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Say I have a structure:

struct person
{
    char name[10];
    int age;
};

struct car
{
    int locationX;
    int locationY;
};

struct company
{
    vector<person> employees;
    vector<car> cars;
};

For example, I want to send/recv the whole company using socket (UDP). So, send and recv once.

How can I do that? Could you please give me some code sinppet? How to send everything and read everything.

Thanks!

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8  
Serialize it. Send it. Deserialize it. Up to you how you encode the data during serialization. Examples: Google's protocol buffers and JSON. –  Adam Zalcman Dec 14 '11 at 23:29
2  
There are so many different ways to achieve serialization of arbitrary structures in C/C++. Do some reading, decide which method suits your project best, and go for it. You can even roll your own. –  Justin ᚅᚔᚈᚄᚒᚔ Dec 14 '11 at 23:33
1  
You have to define a serialization format. Serialize all the data. Send it. On the other receive it then de-serialize it into your data structure. How you serialize it will depend on other factors (like how big it is and how easy to debug you want it to be). Personally I would use read/write and let the underlying socket worry about buffering (trying to do the buffering yourself is usually a waste of time as the underlying socket has been designed to use a buffer). –  Loki Astari Dec 14 '11 at 23:34
    
Which part are you having trouble with? The serialization part, or the "send" and "recv" part? –  selbie Dec 14 '11 at 23:54
    
When doing serialization, avoid doing memcpy of struct pointers to network buffers. Also, when doing memcpy serialization, be explicit about copy sizes. Compiler differences between different computers may influence the padding of structs and the value of sizeof(size_t) and such. Or just use XML and call it a day. –  selbie Dec 14 '11 at 23:56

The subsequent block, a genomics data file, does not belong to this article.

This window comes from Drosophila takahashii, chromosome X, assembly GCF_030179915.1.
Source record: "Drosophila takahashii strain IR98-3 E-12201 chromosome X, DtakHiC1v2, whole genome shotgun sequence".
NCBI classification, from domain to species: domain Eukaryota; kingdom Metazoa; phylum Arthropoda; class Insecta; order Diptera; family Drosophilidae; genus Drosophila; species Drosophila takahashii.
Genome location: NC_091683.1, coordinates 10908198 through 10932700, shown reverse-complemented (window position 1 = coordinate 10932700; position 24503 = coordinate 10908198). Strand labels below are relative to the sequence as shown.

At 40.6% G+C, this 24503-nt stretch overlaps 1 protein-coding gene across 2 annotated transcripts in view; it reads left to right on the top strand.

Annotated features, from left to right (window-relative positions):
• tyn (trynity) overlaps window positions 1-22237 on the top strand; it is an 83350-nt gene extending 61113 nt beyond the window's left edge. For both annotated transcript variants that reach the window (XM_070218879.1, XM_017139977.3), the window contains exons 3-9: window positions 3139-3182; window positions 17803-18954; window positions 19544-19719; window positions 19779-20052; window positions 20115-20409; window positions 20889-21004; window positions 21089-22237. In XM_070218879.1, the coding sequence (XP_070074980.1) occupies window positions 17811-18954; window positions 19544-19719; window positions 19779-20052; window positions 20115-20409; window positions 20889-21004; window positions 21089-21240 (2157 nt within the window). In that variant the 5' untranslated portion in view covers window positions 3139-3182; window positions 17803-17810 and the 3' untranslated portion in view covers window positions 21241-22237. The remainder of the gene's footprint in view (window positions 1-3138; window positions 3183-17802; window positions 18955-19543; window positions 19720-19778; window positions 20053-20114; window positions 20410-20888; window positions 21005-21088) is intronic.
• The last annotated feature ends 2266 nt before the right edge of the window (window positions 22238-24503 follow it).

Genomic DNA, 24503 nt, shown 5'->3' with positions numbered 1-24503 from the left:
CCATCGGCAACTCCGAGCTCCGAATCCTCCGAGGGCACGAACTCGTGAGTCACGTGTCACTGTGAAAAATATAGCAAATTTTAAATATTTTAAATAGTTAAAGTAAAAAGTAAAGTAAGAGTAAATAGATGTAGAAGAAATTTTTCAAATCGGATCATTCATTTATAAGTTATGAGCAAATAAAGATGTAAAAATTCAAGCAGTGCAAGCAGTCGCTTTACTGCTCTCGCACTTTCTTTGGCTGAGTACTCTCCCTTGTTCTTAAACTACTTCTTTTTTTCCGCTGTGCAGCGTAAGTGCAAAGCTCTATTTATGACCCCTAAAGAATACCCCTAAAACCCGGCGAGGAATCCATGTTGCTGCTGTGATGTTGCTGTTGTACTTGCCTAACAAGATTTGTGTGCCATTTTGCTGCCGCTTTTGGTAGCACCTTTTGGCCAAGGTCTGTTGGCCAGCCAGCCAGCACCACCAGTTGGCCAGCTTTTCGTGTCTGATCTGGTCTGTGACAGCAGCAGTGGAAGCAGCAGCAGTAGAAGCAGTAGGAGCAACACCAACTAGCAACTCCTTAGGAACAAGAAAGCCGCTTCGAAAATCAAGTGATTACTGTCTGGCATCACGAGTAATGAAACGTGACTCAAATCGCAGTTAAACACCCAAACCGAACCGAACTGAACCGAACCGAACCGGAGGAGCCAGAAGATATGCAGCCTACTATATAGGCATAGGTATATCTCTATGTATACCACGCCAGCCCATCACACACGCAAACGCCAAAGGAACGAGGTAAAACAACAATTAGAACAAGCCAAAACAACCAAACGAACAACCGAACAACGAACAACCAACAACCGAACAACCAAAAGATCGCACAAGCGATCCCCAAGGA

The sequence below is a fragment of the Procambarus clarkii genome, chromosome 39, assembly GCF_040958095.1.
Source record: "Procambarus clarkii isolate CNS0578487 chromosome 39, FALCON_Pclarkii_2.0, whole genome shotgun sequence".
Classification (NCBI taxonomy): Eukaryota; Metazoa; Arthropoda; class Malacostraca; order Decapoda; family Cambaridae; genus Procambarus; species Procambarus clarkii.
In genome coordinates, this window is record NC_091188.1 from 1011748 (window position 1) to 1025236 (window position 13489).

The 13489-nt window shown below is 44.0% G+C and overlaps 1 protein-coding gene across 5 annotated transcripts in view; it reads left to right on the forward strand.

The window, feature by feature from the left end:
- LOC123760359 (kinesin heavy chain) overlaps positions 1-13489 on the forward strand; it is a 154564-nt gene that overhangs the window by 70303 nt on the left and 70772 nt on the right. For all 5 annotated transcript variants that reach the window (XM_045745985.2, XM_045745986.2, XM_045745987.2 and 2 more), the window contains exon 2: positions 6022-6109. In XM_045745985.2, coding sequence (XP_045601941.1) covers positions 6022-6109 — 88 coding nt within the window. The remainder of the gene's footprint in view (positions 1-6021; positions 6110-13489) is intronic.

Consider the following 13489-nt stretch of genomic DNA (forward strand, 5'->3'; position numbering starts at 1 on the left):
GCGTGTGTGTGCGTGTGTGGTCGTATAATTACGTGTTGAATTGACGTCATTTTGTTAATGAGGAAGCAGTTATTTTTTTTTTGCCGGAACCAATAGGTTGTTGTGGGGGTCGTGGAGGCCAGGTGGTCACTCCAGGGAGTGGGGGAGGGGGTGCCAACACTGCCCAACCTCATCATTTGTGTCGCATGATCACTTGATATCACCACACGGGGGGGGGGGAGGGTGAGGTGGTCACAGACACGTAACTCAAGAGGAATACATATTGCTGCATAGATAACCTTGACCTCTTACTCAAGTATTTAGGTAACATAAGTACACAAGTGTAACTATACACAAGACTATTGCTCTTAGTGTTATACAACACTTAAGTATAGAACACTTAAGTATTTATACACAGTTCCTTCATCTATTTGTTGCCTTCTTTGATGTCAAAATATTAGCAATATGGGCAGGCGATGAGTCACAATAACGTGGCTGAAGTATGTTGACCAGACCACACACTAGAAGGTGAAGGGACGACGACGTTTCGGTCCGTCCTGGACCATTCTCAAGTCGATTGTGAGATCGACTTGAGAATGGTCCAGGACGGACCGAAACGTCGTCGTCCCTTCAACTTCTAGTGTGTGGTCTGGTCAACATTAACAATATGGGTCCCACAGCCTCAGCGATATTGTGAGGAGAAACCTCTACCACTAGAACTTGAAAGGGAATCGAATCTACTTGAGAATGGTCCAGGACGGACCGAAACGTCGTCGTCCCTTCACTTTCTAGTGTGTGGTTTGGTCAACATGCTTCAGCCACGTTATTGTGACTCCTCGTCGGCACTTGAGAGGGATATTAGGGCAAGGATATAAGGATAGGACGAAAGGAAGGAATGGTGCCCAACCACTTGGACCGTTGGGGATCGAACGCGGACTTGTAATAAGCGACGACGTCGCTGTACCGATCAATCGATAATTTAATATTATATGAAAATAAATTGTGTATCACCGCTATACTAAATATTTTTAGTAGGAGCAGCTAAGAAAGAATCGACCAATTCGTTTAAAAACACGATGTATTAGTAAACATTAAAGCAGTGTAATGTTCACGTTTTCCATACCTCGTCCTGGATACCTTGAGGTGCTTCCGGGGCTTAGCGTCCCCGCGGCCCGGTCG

5 Answers 5

up vote 7 down vote accepted

Take a look at Google protocol buffers http://code.google.com/apis/protocolbuffers/ as a lite alternative to Boost serialization.

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As others have already said, using some kind of serialization library will provide the most robust (and probably simplest to maintain) solution. If, though, you are really wanting to implement it all yourself, then the following shows the "idea" of how maybe to approach it. The following allocates a buffer, and then fills it up with the employees vector contents. The variable c is assumed to be of type company.

Some things to note:

  • The example uses a buffer to load up multiple entries for a single send. With UDP, it would typically not be desirable to send one entry at a time since it would result in one packet per entry.
  • The first value stored in the buffer is the number of items. In reality, some additional information would likely be needed (e.g., type of data). Otherwise the receiver would not necessarily know what it was getting.
  • The char data is copied in and null terminated. Another way would be to prefix that data with the length and forego the null terminator.
  • It might be wise to store integer values in the buffer aligned on 4 byte boundaries (depends on the system).
  • htonl is used to store the integer values in network byte order. The receiving end should use ntohl to read them out.

Simple and very incomplete example:

   // allocate buffer to store all the data for a send.  In a real world
   // this would need to be broken up into appropriately sized chunks